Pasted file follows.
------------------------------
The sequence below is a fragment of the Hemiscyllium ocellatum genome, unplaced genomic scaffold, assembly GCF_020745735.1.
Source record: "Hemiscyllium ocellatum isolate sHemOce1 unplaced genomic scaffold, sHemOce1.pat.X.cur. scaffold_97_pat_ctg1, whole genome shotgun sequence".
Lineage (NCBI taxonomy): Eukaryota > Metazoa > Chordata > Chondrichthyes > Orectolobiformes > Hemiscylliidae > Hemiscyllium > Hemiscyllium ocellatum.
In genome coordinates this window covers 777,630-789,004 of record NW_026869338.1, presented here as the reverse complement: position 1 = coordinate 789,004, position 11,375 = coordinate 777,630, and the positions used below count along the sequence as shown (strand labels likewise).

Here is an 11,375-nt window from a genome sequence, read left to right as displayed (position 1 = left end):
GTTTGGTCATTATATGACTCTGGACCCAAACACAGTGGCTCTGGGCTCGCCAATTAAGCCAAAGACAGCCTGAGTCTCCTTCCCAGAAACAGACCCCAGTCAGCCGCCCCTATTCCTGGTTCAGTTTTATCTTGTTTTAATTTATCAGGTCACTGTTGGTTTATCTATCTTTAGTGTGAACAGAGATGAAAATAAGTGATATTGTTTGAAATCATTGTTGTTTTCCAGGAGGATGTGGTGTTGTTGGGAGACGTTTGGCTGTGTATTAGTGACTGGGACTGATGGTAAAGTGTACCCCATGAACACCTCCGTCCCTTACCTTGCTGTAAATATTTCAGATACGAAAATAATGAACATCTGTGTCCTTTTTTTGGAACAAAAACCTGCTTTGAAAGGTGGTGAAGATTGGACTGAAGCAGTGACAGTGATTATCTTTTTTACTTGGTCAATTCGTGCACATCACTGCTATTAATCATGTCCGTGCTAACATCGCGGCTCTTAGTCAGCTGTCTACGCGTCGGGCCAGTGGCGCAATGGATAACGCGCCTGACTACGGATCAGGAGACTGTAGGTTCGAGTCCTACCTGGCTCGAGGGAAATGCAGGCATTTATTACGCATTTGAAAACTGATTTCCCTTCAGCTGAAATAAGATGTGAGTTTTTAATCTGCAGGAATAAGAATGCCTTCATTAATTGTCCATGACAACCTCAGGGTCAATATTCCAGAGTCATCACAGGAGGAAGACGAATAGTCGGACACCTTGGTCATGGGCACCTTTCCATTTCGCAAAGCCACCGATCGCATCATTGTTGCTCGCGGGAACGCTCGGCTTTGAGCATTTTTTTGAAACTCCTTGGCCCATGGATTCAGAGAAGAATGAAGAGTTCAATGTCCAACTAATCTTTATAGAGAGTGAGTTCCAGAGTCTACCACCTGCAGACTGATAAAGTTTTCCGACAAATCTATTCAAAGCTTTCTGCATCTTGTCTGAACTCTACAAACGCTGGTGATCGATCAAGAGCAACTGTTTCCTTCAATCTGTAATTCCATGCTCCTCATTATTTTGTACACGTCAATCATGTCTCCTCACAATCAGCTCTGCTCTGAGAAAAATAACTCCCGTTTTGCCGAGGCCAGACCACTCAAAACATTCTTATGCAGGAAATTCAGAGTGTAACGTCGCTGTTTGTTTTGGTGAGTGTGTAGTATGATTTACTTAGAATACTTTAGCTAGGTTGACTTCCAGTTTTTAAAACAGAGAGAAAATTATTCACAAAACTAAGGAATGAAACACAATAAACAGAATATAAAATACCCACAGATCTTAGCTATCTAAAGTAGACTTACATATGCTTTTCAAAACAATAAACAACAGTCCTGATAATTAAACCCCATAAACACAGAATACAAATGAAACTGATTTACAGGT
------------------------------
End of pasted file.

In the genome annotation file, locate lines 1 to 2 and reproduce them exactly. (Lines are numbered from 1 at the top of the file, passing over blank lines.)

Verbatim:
The sequence below is a fragment of the Hemiscyllium ocellatum genome, unplaced genomic scaffold, assembly GCF_020745735.1.
Source record: "Hemiscyllium ocellatum isolate sHemOce1 unplaced genomic scaffold, sHemOce1.pat.X.cur. scaffold_97_pat_ctg1, whole genome shotgun sequence".